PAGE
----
"No, I didn't know," I said quickly. "What I know is that I have you here and you helped me with Goblin, and you see what Goblin can do. You see that Goblin has to be. . . has to be destroyed. And maybe me too. "
"You haven't the smallest idea of what you're saying," he returned quietly. "You don't want to be destroyed. You want to live forever. You just don't want to kill to do it, that's all. "
Now I knew that I was going to cry.
I took out my pocket handkerchief and I wiped at my eyes and my nose. I didn't turn away to do this. That would have been too cowardly. But I did look about me without moving my head, and when I looked back at him I thought, what a staggeringly beautiful creature he was.
His eyes alone would have done the trick, but he'd been gifted with so much more, the thick massive blond hair, the large finely shaped mouth and an expression eloquent of comprehension as well as intelligence, and under the light of the gasolier he was the matinee idol drifting before me, carrying me out of myself into some unmeasured moment in which I relished his appearance as if he couldn't or didn't know.
"And you, my timeless one," he said in a soft sure voice with no hint of accusation in it, "I see you here in your exquisite setting of mirrors and gold, of human love and obvious patrimony, and robbed of it all in essence by some careless demon who's left you orphaned and uneasily, no, torturously, ensconced among the mortals you still so desperately need. "
"No," I said. "I fled my Maker. But now I seek you out, and so I have you, even if just for this night, but I do love you, love you as surely as I love Aunt Queen, and Nash, and Goblin, yes, as much as I have loved Goblin, I love you. Forgive me. I can't keep it back. "
"There is no forgiving," said Lestat. "Your head teems with images, and I catch them blinkering and crowding your brain as they seek a narrative, and so you must tell me, you must tell me all of your life, even what you think is not important, tell me all. Let it pour from you, and then we'll judge what's to be done with Goblin together. "
"And me?" I asked. I was exuberant. I was crazed. "We'll judge what's to be done with me?"
"Don't let me scare you so much, Little Brother," he said in the kindest tone. "The worst thing I'd do to you is leave you -- vanish on you as if we'd never met. And I don't think of that now. I think rather of knowing you, that I'm fond of you and have begun to treasure you, and your conscience shines rather bright for me. But tell me, haven't I failed you already? Surely you don't see me now as the hero you once imagined. "
"How so?" I asked, amazed. "You're here, you're with me. You saved Stirling. You stopped a disaster. "
"I wasn't able to destroy your beastly phantom," he said with an amiable shrug. "I can't even see him, and you've counted on me. And I threw the Fire at him with all I had. "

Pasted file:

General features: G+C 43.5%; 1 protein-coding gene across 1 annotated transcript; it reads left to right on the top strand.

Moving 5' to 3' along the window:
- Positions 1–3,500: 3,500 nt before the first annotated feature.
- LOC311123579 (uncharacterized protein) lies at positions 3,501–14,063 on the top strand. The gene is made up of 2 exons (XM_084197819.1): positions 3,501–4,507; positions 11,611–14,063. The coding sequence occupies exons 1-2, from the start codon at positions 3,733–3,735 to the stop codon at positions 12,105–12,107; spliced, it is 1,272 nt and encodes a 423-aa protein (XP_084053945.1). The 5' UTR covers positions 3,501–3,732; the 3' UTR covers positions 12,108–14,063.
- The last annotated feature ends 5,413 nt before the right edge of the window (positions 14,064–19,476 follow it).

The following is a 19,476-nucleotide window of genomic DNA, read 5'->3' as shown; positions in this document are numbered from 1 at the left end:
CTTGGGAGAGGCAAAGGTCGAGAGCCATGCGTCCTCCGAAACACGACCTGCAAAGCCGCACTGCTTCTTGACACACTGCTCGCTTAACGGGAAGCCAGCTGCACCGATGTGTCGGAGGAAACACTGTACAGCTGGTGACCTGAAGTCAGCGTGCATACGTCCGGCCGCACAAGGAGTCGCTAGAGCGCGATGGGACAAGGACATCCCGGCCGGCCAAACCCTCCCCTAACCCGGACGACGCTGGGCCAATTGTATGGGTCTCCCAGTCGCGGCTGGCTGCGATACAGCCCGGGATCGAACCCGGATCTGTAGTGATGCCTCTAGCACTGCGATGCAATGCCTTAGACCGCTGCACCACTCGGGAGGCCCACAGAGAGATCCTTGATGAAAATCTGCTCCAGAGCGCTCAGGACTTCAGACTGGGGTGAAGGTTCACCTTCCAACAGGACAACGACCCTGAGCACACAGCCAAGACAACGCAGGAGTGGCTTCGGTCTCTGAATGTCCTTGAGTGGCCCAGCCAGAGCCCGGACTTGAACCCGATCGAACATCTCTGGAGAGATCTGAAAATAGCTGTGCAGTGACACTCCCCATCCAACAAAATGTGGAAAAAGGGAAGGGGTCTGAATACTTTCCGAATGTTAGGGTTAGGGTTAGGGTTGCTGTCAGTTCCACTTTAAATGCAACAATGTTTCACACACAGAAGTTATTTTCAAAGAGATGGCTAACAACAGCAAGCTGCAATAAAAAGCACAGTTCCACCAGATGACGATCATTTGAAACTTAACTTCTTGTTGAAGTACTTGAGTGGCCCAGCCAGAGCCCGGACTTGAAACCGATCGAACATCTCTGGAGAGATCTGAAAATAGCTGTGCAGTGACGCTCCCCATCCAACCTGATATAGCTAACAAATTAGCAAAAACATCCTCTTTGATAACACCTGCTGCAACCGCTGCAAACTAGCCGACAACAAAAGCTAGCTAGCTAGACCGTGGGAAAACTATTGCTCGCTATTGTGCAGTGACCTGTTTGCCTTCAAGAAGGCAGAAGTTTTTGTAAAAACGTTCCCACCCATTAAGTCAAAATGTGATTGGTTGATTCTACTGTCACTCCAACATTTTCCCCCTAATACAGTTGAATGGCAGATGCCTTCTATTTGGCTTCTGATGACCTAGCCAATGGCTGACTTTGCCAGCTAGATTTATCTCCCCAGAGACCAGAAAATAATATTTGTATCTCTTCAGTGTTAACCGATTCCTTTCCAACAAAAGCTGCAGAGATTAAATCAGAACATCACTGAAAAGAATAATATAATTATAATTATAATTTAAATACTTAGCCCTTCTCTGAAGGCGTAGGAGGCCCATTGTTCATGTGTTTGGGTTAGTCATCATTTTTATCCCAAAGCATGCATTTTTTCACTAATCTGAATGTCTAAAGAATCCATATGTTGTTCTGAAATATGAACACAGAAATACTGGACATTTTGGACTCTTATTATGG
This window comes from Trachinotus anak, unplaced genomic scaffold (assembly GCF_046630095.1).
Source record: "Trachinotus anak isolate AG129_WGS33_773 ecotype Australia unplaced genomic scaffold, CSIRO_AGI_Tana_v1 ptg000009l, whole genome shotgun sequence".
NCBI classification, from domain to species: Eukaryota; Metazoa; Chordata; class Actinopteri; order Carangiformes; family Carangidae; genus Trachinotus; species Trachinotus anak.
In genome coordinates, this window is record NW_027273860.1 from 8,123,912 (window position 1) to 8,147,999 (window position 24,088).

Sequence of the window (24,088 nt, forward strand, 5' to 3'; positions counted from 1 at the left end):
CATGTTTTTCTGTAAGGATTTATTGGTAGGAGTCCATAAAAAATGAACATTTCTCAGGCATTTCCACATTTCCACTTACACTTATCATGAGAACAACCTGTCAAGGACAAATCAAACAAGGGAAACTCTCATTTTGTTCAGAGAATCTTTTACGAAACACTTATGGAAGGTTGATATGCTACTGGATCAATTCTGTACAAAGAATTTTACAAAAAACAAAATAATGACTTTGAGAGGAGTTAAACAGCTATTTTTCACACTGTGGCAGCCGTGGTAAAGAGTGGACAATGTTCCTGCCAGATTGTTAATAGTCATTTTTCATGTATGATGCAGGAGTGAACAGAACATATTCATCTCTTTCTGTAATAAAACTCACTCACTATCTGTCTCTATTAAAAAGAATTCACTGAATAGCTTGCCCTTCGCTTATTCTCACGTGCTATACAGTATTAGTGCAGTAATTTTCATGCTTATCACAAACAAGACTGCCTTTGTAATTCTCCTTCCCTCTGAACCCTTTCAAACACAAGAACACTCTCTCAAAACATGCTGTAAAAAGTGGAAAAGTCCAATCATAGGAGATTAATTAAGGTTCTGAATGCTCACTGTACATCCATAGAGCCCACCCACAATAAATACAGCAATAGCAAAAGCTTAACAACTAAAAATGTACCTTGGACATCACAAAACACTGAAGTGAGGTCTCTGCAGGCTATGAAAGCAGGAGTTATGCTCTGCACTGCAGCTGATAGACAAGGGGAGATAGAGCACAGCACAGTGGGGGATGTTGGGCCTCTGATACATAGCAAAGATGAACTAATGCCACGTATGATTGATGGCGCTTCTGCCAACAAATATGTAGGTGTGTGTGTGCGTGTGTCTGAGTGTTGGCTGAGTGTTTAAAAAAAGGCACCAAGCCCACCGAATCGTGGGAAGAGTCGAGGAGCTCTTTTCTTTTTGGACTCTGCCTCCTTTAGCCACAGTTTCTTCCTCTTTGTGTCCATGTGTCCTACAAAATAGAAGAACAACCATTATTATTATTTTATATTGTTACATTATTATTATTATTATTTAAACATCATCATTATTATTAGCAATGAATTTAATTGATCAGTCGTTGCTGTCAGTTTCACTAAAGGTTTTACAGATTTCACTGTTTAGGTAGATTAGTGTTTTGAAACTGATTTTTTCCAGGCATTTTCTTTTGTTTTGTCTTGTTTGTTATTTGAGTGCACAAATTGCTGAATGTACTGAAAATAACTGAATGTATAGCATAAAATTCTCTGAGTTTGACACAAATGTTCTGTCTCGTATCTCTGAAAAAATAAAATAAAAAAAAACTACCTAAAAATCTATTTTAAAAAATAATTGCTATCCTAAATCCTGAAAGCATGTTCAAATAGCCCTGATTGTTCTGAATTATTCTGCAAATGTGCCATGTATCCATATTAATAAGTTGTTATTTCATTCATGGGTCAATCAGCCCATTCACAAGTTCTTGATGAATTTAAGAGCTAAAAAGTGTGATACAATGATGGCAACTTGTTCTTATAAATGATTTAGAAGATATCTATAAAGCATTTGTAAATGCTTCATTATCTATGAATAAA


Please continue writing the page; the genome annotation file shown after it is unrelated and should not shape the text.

"Oh, but we've only just started," I responded. "You'll help me with him, won't you? We'll figure it out together. "
"Yes, that's precisely what we'll do," he responded. "The thing is strong enough to menace others, no doubt of it. If it can fight you as it did, it can attack others -- that much I can tell, and that it responds to gravity, which for our purposes is a good sign. "
"How so gravity?" I asked.
"It sucked the very air when it left you," he answered. "It's material. I told you. It has some chemistry in the physical world. All ghosts are material in probability. But there are those who know more of this than me. I only once saw a human ghost, talked to a human ghost, spent an hour with a ghost, and it terrified me quite out of my mind. "
"Yes," I replied, "it was Roger, wasn't it, who came to you in the Chronicle called Memnoch the Devil. I read how you talked with him and how he persuaded you to care for his mortal daughter, Dora. I read every word. I believed it; I believed that you saw Roger and that you went to Heaven and Hell. "
"And well you should," he rejoined. "I never lied in those pages, though it was another that took the dictation of it. I have been with Memnoch the Devil, though what he really was -- devil or playful spirit -- I still don't know. " He paused. "It's more than plain to me," he said, "that you've noticed the difference between my eyes. "
"I'm sorry, I couldn't help it," I said quickly. "It isn't a disfigurement. "
He made a gesture of dismissal along with a kind smile.
"This right eye was torn from me," he said, "just as I described it, by those spirits who would have prevented me from fleeing Memnoch's Hell. And then it was returned to me, here on Earth, and sometimes I believe that this eye can see strange things. "
"What strange things?"
"Angels," he said, musing, "or those who call themselves angels, or would have me conclude that they're angels; and they have come to me in the long years since I fled Memnoch. They've come to me as I lay like one in a coma on the chapel floor of St. Elizabeth's, the building in New Orleans which was bequeathed to me by Roger's daughter. It seems my stolen eye, my restored eye, my bloodshot eye, has established some link with these beings, and I could tell you a tale of them, but now is not the time. "
"They harmed you, didn't they?" I asked, sensing it in his manner.